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NYC Jeweler’s Tribute to Slain IDF Soldiers

Boutique’s front window lists Israeli soldiers killed in recent Gaza operation

Isabel Fattal
August 06, 2014
Storefront of Eli Halili, a jewelry store in Manhattan, as it appeared on Sunday. (Stephanie Butnick)
Storefront of Eli Halili, a jewelry store in Manhattan, as it appeared on Sunday. (Stephanie Butnick)

Eli Halili is a New York jewelry designer hoping to extend his impact beyond sparkling accessories. Realizing that the location of his Mott Street boutique in New York City’s trendy NoLiTa neighborhood provided the opportunity to reach a wide audience of passersby, the Israeli designer decided last week to bring attention to the war in Gaza by painting the shop’s front window with a list of the names of the Israeli soldiers killed in the conflict. The names, which by now cover the bulk of the storefront, are accompanied by the message, “We pray for peace in the Middle East!”

Halili, who was born and raised in Israel and moved to the U.S. after completing his IDF service, hopes the display, which he created with co-designer Gary Samuelian, offers the respect the fallen soldiers deserve. “Each and every single one of them represents a name, a person, a human being that I know personally did not want to go into war and did not want to get killed or kill others,” he said of the list.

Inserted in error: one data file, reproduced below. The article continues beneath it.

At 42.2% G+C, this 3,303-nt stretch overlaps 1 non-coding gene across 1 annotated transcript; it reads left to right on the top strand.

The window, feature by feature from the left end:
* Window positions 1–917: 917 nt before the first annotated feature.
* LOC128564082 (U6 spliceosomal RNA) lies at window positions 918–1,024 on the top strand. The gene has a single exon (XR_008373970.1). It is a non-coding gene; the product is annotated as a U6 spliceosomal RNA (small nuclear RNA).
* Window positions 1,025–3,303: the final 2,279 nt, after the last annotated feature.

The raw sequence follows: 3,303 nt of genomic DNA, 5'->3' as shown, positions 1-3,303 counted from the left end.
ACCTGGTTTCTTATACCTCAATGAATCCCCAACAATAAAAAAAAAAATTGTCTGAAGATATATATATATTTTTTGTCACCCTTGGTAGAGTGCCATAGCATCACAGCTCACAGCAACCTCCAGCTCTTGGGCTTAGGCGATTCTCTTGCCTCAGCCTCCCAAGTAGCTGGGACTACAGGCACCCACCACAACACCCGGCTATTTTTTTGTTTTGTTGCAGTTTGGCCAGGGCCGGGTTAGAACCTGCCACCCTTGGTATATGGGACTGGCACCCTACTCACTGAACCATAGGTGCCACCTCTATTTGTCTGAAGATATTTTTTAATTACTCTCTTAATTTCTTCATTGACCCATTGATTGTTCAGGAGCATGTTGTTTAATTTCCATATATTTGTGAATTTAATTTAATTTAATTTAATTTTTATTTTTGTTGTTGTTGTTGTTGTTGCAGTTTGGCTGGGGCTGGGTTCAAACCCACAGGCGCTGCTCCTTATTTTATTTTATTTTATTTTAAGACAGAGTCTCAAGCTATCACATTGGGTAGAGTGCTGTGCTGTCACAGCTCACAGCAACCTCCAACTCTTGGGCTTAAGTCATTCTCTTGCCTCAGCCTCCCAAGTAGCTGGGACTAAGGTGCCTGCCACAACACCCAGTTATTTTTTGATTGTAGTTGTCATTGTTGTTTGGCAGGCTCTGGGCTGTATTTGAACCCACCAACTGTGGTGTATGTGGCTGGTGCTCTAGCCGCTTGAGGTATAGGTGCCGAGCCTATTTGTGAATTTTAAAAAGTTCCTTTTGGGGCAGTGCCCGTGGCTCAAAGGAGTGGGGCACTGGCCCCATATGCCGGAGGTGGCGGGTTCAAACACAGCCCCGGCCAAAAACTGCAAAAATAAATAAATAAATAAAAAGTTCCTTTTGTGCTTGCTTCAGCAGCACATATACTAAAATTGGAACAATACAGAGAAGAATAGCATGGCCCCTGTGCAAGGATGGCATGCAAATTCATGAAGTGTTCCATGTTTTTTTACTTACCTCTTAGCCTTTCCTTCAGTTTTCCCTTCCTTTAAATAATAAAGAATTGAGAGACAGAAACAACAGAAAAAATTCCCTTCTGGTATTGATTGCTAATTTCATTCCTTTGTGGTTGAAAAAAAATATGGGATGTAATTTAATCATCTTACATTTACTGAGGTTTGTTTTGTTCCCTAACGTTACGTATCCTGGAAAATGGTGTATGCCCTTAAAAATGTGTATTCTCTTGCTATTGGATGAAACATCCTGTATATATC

“I felt that people should actually take action this time and do something, because people are being killed for no reason on both sides,” he said.

Halili said he hopes the somber list will inspire shoppers in the neighborhood to look beyond their own everyday lives and to pay more attention to the larger world. “I feel that people here just go out and hang out and do things during the day and they don’t necessarily think about what other people go through during their daily lives,” he said. “You don’t just walk the street in New York and go shop. You have to realize that something’s happening somewhere and we have to do something about it.”

The reaction to the display has been largely positive, Halili said. “People were passing by, taking photos, sending kisses by the window, clapping. There’s been a really good response.”

As far as being a call to action, though, Halili’s display has mostly inspired passersby to share photos of the shop window on social media—which Halili optimistically described as “one of the best tools these days.”

“Even if I affected 10 people just walking by the street and taking a photo and posting it, I did something,” he said.

The display has also sparked some more personal connections, too. Halili said in the past week, “Israelis came by and they felt as if they recognized a place where they feel at home.”

Isabel Fattal, a former intern at Tablet Magazine, attends Wesleyan University.